It’s decided then. The Maharaja’s kitchen will serve its economy passengers a vegetarian meal. No more chicken kebabs or biryani on domestic flights, Air India’s coup on its non-vegetarian passengers is apparently going to save the debt-ridden airline Rs 7 to 8 crore annually, from their current pile of debt amounting to nearly Rs 52,000 crore.
In the airline sector, this is old news. In the past, airline parsimony has led to Economy class being reshaped—read: lighter seats, thinner cushions, crammed legroom, though first and business class continue to enjoy comfort. Closer home, GoAir announced it would only employ female flight attendants as they are ‘lighter’ than men, and then of course, passengers flying in low cost carriers get charged heavily for excess baggage because lighter the aircraft, the better the fuel efficiency and reduction in carbon footprint. A regular victim of this frugality is the food and catering service. In fact, AI’s new policy comes on the heels of news from a-year-and-a-half ago when its domestic flights under 90 minutes began following this rule. Now, all domestic flights will follow this rule. Here’s a look at other ways airlines have cut costs with a stab of the fork.
Skim olives from salad: In the 1980s, American Airlines decided to weed out the olives from its dinner salads when cabin crew observed that three-quarters of passengers would waste the olives, but chow down the rest of the greens. It turned out that the caterer charged the airline basis on the number of ingredients in the salad: 60 cents for four items and 80 cents for five. When olive, the fifth item, was removed from the salad, the airline saved more than $40,000 a year.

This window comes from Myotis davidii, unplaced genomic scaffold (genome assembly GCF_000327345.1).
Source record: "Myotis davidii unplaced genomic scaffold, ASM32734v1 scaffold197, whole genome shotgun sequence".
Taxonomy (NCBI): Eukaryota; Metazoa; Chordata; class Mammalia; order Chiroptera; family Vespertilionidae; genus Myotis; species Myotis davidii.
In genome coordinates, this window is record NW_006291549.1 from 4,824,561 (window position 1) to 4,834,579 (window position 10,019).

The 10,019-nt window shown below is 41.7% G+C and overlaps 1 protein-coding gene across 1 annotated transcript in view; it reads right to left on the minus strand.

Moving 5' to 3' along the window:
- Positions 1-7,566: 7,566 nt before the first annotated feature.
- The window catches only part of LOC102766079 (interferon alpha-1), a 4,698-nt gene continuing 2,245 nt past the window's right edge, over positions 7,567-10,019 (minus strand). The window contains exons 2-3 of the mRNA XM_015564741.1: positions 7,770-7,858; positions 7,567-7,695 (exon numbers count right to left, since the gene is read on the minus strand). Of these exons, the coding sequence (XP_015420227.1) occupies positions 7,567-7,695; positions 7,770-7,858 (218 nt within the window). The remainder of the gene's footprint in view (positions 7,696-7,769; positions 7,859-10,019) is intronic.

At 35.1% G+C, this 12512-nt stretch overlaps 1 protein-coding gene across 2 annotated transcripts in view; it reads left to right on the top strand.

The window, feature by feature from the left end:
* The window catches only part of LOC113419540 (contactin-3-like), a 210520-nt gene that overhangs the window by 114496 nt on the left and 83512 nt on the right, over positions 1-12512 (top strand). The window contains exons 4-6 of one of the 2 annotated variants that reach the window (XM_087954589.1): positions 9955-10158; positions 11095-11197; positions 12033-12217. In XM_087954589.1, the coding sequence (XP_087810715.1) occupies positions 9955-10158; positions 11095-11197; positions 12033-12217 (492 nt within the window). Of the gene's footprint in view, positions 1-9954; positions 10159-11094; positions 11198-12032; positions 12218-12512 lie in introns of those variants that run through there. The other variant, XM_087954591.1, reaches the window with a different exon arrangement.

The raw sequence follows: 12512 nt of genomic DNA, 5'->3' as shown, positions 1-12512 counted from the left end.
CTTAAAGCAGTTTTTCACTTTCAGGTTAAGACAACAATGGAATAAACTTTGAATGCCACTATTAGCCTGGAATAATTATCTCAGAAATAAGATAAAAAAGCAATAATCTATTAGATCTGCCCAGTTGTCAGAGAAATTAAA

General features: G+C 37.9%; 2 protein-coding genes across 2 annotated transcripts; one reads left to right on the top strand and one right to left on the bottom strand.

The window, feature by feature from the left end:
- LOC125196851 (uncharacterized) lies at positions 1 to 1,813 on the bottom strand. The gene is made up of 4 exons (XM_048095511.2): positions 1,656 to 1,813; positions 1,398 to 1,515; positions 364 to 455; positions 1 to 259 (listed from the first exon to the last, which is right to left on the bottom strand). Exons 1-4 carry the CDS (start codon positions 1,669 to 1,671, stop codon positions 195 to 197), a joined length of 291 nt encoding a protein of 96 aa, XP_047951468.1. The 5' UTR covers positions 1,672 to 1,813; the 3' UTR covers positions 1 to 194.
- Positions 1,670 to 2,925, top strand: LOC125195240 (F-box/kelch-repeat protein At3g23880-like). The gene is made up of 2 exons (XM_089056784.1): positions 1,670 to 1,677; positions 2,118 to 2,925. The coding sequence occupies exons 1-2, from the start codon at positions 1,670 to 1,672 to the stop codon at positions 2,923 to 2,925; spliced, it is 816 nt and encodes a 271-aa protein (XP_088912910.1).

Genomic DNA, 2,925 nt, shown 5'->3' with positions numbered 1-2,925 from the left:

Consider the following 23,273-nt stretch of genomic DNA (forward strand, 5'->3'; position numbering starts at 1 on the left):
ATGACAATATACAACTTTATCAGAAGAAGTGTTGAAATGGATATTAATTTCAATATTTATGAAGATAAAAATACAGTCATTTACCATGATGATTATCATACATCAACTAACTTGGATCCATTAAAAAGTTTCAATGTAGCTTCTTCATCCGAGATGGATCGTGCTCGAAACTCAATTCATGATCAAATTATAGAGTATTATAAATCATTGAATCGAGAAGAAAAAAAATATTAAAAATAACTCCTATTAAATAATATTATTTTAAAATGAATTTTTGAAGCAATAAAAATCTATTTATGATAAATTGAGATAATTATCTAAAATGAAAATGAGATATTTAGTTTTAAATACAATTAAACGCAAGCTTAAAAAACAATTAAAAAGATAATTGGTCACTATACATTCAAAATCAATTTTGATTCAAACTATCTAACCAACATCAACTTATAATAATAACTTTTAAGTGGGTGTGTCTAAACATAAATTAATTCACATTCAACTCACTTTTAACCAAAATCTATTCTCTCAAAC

Fewer meals: Last year, British Airways cut its food service and now serve only one meal to economy travelers on flights under eight and a half hours, as opposed to two full meals earlier. The fliers will have to make do with snacks if they get hungry later in the flight. Luckily, the choices of alcohol and complimentary snacks was not affected. These cost-cutting measures also apply to journeys of less than seven hours for premium economy passengers.
Unbranded garbage bins: In 1994, Southwest Airlines were paying $300,000 a year in printing the company’s logos on their rubbish bags used to collect food waste. The airline eventually realised that it didn’t matter if the bags were printed or not, and most other airlines used generic, mostly all-black garbage bags anyway.
Lighter cutlery and packaging: Airlines from all the world are cutting back on everything from in-flight meal packaging to cutlery to lighten the load on their planes. Virgin Atlantic paved the way by focusing on reducing food packaging to lighten its planes. So off went the cling-film from bread rolls. Now, they’re working on an entirely package-free meal. All Nippon Airways from Japan introduced lighter porcelain for its First and Business class passengers while Japan Airlines slimmed down the handles of their forks and spoons shaving 2g each. Today, most airlines serve food in lighter cardboards and plastic trays, have switched from glass quarter-sized wine bottles to plastic, have lighter cutlery, replaced plastic drink stirrers with paper, and have cut back on the condiment sachets they carry on board. And found that carrying less alcohol on daytime flights reduces 220kg.
Compact food trolleys: Going a step ahead, United Airlines introduced lighter food trolleys, while British Airways replaced catering trolleys with lightweight versions—on a typical long-haul flight, catering equipment and food weigh six tons. They also reduced the amount of potable water in the onboard tanks. Removing kitchen equipment that is not absolutely essential is the end goal. European airline Ryanair too cut the amount of ice it was carrying onboard to reduce total weight.
And this takes the cake…
Thinner slices of limes: Northwest Airlines saved a whopping $500,000 a year by slicing limes sixteen ways rather than 10 slices! But the airline also realised that it had been loading more limes on its flights than it needed.
Illustration by: Vartika Pahuja
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